In the aftermath of the explosion of punk music and its accompanying lifestyle in the mid-70s to early 1980s, Hollywood began cranking out teen movies like never before. Yet there is no real correlation to be made between the two movements since filmmakers all but ignored the punk phenomenon and the culture it molded. But far from the safe world of suburban high schools and Hollywood, independent filmmaker Susan Seidelman created Wren, a hyper, just-out-of-high-school Jersey girl, trying to be a part of the New York punk scene in the 1982 film "Smithereens."
In the spirit of the punk movement that inspired it, the film spews raw spontaneity, stars a mostly non-professional cast and looks like it was made for a few thousand dollars. And, singer-songwriter Richard Hell, co-founder of the seminal punk band Television, is cast as a punker whom Wren tries to latch on to. In the film, his band is called Smithereens, a name used later in the 1980s by a real-life pop band.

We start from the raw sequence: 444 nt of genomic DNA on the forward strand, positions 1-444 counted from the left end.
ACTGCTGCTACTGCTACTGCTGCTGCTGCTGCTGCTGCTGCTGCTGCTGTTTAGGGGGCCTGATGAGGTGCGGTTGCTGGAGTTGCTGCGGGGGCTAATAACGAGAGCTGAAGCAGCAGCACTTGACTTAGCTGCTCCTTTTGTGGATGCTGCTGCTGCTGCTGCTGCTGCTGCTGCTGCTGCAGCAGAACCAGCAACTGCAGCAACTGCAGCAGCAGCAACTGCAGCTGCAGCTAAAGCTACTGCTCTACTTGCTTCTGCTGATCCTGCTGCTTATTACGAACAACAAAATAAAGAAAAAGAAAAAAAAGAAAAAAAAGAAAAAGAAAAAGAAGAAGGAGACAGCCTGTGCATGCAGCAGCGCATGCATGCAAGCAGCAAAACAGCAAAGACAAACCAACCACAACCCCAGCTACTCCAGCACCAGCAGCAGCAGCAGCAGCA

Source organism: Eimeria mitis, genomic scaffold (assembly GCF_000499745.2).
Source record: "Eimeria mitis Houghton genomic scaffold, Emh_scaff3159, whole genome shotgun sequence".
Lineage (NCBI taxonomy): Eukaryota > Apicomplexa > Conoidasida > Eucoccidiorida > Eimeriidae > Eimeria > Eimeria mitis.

But it is Wren's nervy determination to have her 15 minutes of fame that drives "Smithereens." In the opening scene, this skinny girl wearing a hip-hugging miniskirt and silver high heels steals a pair of sunglasses right out of the hand of a woman. Wren, played by Susan Berman, meets Paul, a strait-laced Midwestern guy, while posting Xeroxed pictures of herself on the subway and meets punker Eric, played by Hell, while on a date with Paul.